sepp2k's Profile User Rating: *****

Reputation: 2277 Grandmaster
Group:
Mentors
Active Posts:
3,521 (2.07 per day)
Joined:
21-June 11
Profile Views:
60,489
Last Active:
User is offline Private
Currently:
Offline

Previous Fields

Country:
DE
OS Preference:
Linux
Favorite Browser:
Who Cares
Favorite Processor:
Who Cares
Favorite Gaming Platform:
Who Cares
Your Car:
Who Cares
Dream Kudos:
0
Expert In:
C/C++, Functional Programming, Java, Python, Computer Science
Icon   sepp2k has not set their status

Posts I've Made

  1. In Topic: Please help me understand this recursion

    Posted 13 Feb 2016

    i is a local variable. As such calling a function will not cause i to change its value (unless you're passing a pointer or reference to i, which you're not). This does not change if the function you're calling is the function you're currently in.

    That is, calling a function recursively does not change its local variables anymore than calling a different function would.
  2. In Topic: PYqt tutorial gives me an error...

    Posted 22 Nov 2015

    You missed a space on that line.
  3. In Topic: Can someone explain this?

    Posted 22 Nov 2015

    From inside out:

    freq.items() gives you a list of the key-value pairs in freq. The list comprehension [(v,k) for k,v in ...] then takes each such pair, assigns the key and value to k and v respectively and produces the pair (v,k). So we now have a list of value-key pairs. sorted now takes that list and produces a sorted version of it (pairs are compared by first comparing the first element and only comparing the second element if the first is equal, so the key and value were swapped to sort by the value). Then the outer list comprehension again swaps the keys and values, so you get back a sorted (by value) list of key-value pairs.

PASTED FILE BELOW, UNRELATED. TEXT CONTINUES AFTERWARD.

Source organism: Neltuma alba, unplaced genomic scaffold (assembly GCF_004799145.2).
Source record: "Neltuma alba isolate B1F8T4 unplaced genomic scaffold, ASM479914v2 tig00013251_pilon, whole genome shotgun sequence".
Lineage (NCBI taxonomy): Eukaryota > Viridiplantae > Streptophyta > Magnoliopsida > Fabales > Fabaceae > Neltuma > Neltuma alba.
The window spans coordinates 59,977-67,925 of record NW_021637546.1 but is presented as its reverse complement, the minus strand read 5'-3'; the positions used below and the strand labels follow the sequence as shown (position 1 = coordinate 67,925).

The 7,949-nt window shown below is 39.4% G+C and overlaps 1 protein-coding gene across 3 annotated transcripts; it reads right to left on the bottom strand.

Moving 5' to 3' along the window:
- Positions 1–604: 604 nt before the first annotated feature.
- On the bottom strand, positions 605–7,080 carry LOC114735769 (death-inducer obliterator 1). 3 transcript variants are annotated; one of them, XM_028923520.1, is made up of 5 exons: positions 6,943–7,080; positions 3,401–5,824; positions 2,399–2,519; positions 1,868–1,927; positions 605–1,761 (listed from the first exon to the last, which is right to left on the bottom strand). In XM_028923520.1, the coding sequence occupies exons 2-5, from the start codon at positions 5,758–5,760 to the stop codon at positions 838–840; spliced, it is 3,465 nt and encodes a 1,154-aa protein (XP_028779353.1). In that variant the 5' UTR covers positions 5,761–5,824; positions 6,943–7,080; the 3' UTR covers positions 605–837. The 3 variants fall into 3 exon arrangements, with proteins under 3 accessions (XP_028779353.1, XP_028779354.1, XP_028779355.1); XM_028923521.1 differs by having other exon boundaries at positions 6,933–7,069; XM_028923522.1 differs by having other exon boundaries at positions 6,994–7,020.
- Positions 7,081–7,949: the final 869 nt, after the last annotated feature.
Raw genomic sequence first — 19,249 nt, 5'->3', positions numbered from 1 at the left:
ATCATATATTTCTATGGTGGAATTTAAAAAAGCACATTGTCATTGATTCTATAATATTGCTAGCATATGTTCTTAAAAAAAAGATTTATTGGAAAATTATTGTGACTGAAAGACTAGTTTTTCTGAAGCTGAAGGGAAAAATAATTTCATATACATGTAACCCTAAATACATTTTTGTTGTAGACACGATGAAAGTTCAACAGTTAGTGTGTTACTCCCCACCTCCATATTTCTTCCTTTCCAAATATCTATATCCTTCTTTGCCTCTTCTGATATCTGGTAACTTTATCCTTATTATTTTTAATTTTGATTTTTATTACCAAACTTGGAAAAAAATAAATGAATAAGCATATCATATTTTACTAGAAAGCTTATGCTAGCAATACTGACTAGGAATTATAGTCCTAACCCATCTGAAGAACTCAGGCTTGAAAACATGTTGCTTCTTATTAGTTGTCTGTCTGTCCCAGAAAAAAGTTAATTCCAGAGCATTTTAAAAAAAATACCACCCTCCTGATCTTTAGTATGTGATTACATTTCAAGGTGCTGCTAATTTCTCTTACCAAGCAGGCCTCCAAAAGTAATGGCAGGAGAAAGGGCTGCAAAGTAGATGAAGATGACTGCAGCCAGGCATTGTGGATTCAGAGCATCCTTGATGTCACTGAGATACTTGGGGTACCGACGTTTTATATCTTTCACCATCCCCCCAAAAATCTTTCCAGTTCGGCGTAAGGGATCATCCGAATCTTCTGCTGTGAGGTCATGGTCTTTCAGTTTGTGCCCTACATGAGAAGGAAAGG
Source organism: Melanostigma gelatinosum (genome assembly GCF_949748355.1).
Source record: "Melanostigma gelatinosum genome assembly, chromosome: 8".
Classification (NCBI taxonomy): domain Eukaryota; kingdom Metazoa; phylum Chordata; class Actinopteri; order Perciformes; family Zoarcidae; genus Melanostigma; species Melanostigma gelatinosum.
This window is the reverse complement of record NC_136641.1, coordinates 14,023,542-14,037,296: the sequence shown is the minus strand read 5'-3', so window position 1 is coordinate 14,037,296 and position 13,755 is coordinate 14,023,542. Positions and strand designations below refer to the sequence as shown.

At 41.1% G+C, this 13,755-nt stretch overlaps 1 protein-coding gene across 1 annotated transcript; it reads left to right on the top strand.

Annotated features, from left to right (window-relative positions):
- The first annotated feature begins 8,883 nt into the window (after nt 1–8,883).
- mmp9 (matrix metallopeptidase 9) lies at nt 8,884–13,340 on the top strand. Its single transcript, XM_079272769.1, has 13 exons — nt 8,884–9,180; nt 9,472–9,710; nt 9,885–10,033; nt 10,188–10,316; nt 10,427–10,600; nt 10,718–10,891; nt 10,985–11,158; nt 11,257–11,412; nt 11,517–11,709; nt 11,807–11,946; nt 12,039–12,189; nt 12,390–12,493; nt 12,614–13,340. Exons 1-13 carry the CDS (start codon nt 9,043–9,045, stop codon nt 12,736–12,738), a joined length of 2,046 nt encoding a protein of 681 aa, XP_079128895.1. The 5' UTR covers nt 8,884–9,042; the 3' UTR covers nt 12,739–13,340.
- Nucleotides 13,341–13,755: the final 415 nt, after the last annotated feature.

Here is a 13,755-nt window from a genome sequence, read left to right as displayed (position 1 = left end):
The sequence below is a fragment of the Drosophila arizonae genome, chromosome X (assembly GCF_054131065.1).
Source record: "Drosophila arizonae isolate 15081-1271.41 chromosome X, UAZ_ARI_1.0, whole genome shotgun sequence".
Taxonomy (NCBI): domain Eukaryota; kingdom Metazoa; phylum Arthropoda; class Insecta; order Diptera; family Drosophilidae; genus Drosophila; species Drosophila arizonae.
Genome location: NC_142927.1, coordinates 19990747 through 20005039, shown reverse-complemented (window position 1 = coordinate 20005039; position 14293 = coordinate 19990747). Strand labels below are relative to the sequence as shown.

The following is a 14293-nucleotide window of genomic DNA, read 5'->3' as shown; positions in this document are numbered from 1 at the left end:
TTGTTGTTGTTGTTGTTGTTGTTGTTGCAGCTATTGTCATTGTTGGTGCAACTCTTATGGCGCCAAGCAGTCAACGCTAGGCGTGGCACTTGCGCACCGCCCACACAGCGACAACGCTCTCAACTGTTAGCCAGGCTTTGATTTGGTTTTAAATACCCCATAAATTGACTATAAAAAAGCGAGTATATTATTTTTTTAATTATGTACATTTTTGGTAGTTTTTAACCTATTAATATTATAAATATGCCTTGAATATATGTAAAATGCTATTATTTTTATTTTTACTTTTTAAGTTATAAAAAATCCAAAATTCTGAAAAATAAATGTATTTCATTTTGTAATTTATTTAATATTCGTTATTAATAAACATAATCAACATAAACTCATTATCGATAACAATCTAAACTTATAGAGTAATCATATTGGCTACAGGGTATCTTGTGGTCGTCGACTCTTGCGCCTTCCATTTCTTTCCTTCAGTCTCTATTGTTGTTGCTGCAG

PS: The sorted function can also be given a comparison function as its second argument, so you accomplish the same thing without swapping the pairs and swapping them back.
  4. In Topic: Beginning Git (Version Control)

    Posted 22 Nov 2015

    View Postkathy025, on 22 November 2015 - 06:08 AM, said:

    Where does it say it's "commit #1" or "commit #2" (since both of them are green boxes)?


    It doesn't. I just gave them sequential numbers to refer to them because I didn't want to spell out their hash or commit message. Git doesn't assign sequential numbers to commits.

    It might have been clearer had I said: The branches clone-master and master are at commit "modified in master branch" and the branches clone-kat-develop and kat-develop are at commit "edited in kat-develop branch" (as signified by the green boxes).
  5. In Topic: Beginning Git (Version Control)

    Posted 21 Nov 2015

    You have two commits. The second one is the commit you're currently at as signified by the yellow dot (as signified by the yellow dot as opposed to blue dots for other commits). The second commit is a direct child of the first one (as signified by the fact that there's a line between them). The branches clone-master and master are at commit #1 and the branches clone-kat-develop and kat-develop are at commit #2 (as signified by the green boxes). Your current branch is kat-develop (that's why it's bold).